“We would love us to run our defense the right way first,” Rivers said the next day. “That always helps in coaching. You’re watching the tape and it’s like man, if we had executed this, maybe we would’ve guarded it better. It’s hard to make a change when you’re not doing the original way right first. And so we have to fix that first, and then we’ll be ready for the second part.”
The Sixers will hope offseason pickups De’Anthony Melton, Danuel House Jr. and P.J. Tucker help with exerting greater pressure and forcing more turnovers. Melton is the rare player in Thybulle’s universe statistically, posting elite steal and block rates for a combo guard (96th and 97th percentile, respectively, per Cleaning the Glass). Both House and Tucker will be glad to pester anyone Rivers puts them on, stars included.
The regular season vs. playoffs turnover disparity was far worse for the Sixers offensively. Again, they ranked 14th of 16. Their offensive turnover percentage rose from 12.9 to 16.0.
On a positive note, Embiid’s passing progress was encouraging despite the occasional regrettable decision. He registered a career-best assist-to-usage ratio and career-low turnover percentage.
“When you get to the league, you’re not going to be perfect,” Embiid said in December. “Even nowadays, I’m going to make mistakes. … I’ve got to make the right plays. If I’m doubled, I should pass it. Here and there, I’m going to make mistakes. The best players in the league with a lot of usage, you’re going to turn the ball over at some point. But as the years went along, I feel like I’ve gotten extremely better. But it’s also because that’s what we work on — whether it’s with my trainer or the team — those types of situations.”
Maxey’s an important part of the Sixers’ turnover picture. He’s been excellent at taking care of the ball — no “for a young player” caveat required. In his first year as a full-time NBA starter, Maxey averaged 4.3 assists and 1.2 turnovers.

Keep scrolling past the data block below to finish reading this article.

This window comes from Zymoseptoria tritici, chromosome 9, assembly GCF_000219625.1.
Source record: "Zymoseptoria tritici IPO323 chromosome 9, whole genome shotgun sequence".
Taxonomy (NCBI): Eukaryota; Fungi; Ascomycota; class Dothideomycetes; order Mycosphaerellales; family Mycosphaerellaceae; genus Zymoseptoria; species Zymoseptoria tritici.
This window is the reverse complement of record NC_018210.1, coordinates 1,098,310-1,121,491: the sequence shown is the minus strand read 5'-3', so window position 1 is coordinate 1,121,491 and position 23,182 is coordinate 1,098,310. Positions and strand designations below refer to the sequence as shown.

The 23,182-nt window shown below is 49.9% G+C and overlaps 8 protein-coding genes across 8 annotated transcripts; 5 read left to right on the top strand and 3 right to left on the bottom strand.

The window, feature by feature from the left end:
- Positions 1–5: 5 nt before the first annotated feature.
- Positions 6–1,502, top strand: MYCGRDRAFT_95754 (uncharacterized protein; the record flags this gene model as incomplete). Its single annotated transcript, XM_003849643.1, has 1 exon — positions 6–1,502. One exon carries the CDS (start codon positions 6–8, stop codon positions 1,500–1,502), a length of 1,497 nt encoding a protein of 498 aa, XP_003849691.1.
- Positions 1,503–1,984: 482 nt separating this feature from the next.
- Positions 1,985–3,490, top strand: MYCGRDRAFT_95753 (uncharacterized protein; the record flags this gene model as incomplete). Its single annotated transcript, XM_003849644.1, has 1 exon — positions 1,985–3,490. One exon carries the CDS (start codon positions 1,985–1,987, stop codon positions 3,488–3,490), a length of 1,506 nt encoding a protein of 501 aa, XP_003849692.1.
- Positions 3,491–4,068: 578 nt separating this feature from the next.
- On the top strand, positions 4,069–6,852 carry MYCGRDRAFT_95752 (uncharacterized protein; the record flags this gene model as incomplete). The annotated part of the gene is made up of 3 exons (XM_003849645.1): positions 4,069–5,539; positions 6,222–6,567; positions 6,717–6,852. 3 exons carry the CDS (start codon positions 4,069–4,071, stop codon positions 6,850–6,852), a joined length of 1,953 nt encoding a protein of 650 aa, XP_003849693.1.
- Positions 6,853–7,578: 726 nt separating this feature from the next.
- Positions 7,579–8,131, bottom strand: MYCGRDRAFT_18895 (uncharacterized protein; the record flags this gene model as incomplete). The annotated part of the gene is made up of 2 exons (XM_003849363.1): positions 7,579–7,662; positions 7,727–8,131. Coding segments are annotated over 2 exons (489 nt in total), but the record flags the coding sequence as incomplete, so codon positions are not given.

Will Maxey play a slightly riskier style in Year 3, making more regular forays into the paint and trying more advanced, tight-window passes? And would the Sixers be fine with that, even if his turnovers increase?
“I’d be OK with it,” Sixers skill development coach Spencer Rivers said last month in a phone interview with NBC Sports Philadelphia. “Obviously I don’t want him to turn the ball over a lot, and I think for the last two years I’ve been OK with his approach just because he’s younger and he’s getting better at making those reads. He’s not perfect at doing that yet. He’s not the best passer right now, but you can tell that he’s getting better slowly over time. And I think the pace he’s been going at has been great.
“I think he can still make more improvements, obviously, getting to the basket and then making that read, but I think in the coming years I’d be more willing to accept some of the turnovers to live with maybe the high(er) output of assists or him creating more opportunities for guys like P.J. Tucker and James and Danuel House — some of these guys that are good three-point shooters.”
Indeed, a failed Maxey-to-Harden connection will likely be a lot easier to stomach than a Hurts pass intended for A.J. Brown landing in Cowboy hands.